Grandma used to elbow me when the stock market was doing a fade-away. “I never promised you a rose garden,” she cackled. Meantime, contemporary art prices, mid-fifties onward zipped to the moon without grandma.
Mid-fifties, you coulda bought a Jackson Pollock canvas for a thousand bucks, along with Basquiat's and Mark Rothko’s dreamy abstractions. Basquiat had just come up from the subway tracks where he was chalking up subway cars.
Today such work goes for 9 figures, on par with Old Masters and Picasso canvases. I remember buying Picasso's catalog raisonné in several volumes. Everyone was very prolific like Rembrandt and Modigliani.
But I rejected half-a-dozen Basquiat canvases at $2,000 apiece. Later, Russian collectors would shout out $100 million bids at Sotheby’s and Christie's night auctions.
I keep mumbling to myself, you wouldn’t ever again need to peruse boring annual reports and legalese proxy statements.
For decades, the thirst for contemporary art kept building and building. Many dealers became close friends. Sam Kootz showed Pierre Soulages’ work and sold me several pieces at $30,000 apiece. I couldn’t pay up front for such treasures, but Sam carried me on his books. “Just pay me when you can, kid,” he said.
There was Aladar Marberger, who showed Alex Katz. He sold us his personal pieces at cost, $7,500. “I’ve got AIDS and about two months left for survival,” he told Toni and me.
Back in the 70s, I learned that money was pure crap if you didn’t use it. I had just bought a bright apartment in The Dakota for $75,000. Everyone on Wall Street told me I was crazy. We were in the middle of a deep real estate recession across the country.
Co-op owners walked away from their apartments because maintenance expense was punitive.
Meanwhile, John Lennon and Yoko Ono were asking permission to buy up half of the Dakota. John told me he had a specific usage in mind for each abode, including a rehearsal studio for his son, Sean, a feisty drummer.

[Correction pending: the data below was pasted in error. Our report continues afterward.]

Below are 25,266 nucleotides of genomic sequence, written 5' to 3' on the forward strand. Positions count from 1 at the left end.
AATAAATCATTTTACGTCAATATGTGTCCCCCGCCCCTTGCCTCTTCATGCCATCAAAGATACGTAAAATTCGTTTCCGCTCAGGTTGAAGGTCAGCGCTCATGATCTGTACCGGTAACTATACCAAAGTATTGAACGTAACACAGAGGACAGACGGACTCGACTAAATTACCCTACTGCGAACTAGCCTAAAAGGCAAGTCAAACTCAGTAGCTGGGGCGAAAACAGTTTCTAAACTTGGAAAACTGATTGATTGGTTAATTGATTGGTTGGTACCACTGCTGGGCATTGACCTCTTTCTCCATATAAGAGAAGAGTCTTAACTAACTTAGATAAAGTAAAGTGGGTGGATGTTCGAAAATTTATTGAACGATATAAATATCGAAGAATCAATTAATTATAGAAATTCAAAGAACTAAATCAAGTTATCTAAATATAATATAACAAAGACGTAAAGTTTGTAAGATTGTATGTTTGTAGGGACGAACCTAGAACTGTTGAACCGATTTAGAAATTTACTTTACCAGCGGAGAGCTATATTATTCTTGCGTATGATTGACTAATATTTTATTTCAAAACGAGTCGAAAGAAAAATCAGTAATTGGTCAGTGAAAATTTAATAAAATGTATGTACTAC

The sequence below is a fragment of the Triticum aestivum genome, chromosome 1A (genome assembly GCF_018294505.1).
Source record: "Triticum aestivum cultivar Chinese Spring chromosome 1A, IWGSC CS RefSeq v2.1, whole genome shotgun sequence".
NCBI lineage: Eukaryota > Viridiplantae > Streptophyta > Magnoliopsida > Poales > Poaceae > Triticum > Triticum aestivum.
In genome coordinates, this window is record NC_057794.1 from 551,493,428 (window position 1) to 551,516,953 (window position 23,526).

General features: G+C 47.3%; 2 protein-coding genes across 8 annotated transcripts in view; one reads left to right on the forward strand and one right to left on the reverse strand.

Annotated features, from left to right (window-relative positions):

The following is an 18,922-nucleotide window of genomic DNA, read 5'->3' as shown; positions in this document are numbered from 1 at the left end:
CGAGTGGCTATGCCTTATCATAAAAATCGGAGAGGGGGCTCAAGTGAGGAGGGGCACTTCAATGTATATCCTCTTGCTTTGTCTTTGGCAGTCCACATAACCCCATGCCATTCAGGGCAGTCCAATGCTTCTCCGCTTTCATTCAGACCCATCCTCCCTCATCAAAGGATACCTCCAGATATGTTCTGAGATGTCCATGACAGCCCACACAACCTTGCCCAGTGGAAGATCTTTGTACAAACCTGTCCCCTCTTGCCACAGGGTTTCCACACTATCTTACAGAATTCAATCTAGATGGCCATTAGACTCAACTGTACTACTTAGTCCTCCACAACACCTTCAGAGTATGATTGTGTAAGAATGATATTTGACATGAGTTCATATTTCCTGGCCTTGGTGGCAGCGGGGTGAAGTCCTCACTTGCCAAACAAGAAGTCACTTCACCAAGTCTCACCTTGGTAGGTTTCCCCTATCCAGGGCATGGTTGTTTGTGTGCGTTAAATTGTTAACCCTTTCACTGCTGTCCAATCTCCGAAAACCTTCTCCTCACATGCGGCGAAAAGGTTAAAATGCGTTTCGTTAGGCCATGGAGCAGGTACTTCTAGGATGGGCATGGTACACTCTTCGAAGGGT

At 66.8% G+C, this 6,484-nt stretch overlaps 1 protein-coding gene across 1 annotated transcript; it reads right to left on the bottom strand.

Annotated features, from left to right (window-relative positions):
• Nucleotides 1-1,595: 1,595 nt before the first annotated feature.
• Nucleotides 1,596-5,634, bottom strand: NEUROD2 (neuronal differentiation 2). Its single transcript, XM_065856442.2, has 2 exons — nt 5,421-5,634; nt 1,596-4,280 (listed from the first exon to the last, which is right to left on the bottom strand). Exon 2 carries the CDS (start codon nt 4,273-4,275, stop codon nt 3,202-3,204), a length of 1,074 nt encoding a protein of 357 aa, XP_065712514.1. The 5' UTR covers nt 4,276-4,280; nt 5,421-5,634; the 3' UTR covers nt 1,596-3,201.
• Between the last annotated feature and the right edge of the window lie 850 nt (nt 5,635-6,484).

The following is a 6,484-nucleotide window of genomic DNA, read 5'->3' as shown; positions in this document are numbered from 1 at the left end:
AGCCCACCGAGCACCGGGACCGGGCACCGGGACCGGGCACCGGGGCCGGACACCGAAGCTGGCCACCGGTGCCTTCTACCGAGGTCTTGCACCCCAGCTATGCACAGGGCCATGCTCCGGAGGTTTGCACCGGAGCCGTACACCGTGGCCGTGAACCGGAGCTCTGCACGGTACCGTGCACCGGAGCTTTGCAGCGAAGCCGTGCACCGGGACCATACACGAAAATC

I once asked an aggressive Chinese bidder how he operated. “Look,” he said, “ I know very little about art prices so I don’t buy from dealers. When I see my friends bidding on pieces offered at auction, I join the crowd. This way a dealer can’t take me for a ride.” Art scholars and economists who follow art prices don’t get such craziness.
Table below, probably the work of an economist, doesn’t do justice to the volatility and rate of change for several asset categories. I’ve owned a few, such as housing, stocks, and Treasury bills. Old Masters were for Robber Barons in the early 19 hundreds. Collectors had to be told what to do by Bernard Berenson and other critics and dealers
In an environment of steadily declining interest rates, disparity between economic value and market value does close. Then the market can reverse trend. The top 10 money making sectors for years were concentrated in consumer related businesses like beverages, food, and media. If you can’t raise prices assets do decline. This is seen in the table above. It’s probably the work of an economist or other academics who know nothing about the art world's workings. Art prices forever surprise, generation to generation.
What’s so puzzling here is how volatility in stock valuation soared in the sixties, but then collapsed next 15 years in terms of price-earnings ratio valuation.
Today, our market believes in rising earnings and easing interest rates. Too tough a call for me to make. I’m sticking underinvested. Art rests on our walls untouched, vibrant and pricey, too.